Star Trek has a long history of diversity, the original TV series had television’s first interracial kiss and the show consistently showed progressive attitudes around race and gender. It was particularly important and revolutionary, Devon Maloney writes, for people of color who were “seeing faces like their own on television, in un-caricatured roles, for the first time.” In the new series Star Trek: Discovery they are building on that tradition with Sonequa Martin-Green’s leading role. “The success of the series rests solely on [her] shoulders,” EW says, and “she’s more than capable of handling the load.”
Before becoming Star Trek’s first woman of color lead, Sonequa had recurring roles on shows like The Good Wife, Once Upon a Time, and New Girl, and a major role on The Walking Dead. The actress played Sasha on the popular zombie apocalypse drama, a role that she told The Hollywood Reporter was written for her by then showrunner Glen Mazzara. Sonequa was born and raised in Alabama. She originally wanted to be a psychologist before deciding she wanted to act when she was sixteen. She later realized how similar the two fields are. “I was fascinated with human behavior and why people do what they do,” she told The Star. She graduated from the University of Alabama with a theatre degree before moving to New York City. She and husband, Kenric, lived in NYC for five years before moving to California when her career started to take off.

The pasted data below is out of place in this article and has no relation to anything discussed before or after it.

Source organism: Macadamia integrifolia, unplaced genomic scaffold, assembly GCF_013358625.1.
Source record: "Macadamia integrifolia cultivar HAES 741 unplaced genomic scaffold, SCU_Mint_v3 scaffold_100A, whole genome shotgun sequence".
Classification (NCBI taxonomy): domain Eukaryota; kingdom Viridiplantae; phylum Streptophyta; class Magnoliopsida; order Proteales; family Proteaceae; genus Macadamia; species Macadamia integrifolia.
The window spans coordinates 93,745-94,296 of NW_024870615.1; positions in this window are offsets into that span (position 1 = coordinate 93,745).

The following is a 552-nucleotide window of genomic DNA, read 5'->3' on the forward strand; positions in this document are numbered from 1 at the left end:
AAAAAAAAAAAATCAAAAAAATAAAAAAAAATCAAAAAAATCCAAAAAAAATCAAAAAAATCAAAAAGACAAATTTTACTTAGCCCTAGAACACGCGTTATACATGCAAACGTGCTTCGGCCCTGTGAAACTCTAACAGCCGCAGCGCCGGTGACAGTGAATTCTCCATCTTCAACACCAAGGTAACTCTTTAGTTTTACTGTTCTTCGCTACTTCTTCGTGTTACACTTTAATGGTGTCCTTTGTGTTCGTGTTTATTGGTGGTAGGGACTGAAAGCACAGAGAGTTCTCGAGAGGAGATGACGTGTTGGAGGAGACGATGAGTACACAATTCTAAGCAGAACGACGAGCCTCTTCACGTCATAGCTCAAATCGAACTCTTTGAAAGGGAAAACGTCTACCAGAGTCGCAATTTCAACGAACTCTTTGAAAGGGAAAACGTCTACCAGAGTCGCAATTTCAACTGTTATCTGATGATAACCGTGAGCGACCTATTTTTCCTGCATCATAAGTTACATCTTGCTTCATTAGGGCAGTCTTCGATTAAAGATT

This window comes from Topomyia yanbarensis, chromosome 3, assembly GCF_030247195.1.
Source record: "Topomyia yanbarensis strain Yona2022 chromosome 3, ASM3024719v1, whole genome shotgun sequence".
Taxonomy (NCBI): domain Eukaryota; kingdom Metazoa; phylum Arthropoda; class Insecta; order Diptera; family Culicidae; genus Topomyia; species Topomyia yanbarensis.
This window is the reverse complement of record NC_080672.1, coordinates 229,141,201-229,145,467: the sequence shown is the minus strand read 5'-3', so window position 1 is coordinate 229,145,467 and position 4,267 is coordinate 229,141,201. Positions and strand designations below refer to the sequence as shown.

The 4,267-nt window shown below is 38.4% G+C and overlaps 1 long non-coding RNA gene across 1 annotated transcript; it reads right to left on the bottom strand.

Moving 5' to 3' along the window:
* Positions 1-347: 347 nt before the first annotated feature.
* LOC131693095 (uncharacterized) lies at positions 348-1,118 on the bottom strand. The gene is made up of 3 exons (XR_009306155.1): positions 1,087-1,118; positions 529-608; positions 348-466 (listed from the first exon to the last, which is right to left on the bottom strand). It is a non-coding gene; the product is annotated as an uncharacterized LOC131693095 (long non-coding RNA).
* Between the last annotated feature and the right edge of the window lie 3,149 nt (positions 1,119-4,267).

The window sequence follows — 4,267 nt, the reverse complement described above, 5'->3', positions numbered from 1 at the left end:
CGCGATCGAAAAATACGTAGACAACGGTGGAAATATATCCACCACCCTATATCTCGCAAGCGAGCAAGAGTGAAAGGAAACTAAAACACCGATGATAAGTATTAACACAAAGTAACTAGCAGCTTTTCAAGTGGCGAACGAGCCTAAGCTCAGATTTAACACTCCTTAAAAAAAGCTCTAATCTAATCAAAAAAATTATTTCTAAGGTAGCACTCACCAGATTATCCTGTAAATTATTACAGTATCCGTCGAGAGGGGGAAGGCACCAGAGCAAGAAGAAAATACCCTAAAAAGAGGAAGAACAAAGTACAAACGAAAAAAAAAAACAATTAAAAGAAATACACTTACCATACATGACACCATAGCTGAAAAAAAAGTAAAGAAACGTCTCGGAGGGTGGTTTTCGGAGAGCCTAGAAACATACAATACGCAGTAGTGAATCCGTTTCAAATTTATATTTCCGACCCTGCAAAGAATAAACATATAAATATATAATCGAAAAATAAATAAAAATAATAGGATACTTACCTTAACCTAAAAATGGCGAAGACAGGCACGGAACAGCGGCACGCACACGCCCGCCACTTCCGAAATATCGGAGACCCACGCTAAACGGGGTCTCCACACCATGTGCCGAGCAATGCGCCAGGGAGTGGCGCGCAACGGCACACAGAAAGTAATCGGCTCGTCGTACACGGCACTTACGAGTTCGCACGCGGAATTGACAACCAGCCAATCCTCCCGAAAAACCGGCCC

On Star Trek: Discovery, Martin-Green plays First Officer Michael Burnham. She is very aware of the larger social import of her being cast in this role, especially in the current divisive climate. “My casting says the sky is the limit for all…I think it sends a message to any minority group that’s been disenfranchised. We all benefit when we can see a picture of ourselves in a position of leadership…I think that it will help people see the beauty of women in power and also the beauty of minorities in power, and to incite change.” Unfortunately, Sonequa’s character plus an Asian woman captain and two openly gay officers have brought out many detractors. Showrunner Aaron Harberts shrugs them off, “It’s our job to reflect the world we live in,” he says. Star Trek: Discovery is a hopeful look towards a better future, as Martin-Green tearfully told The Talk.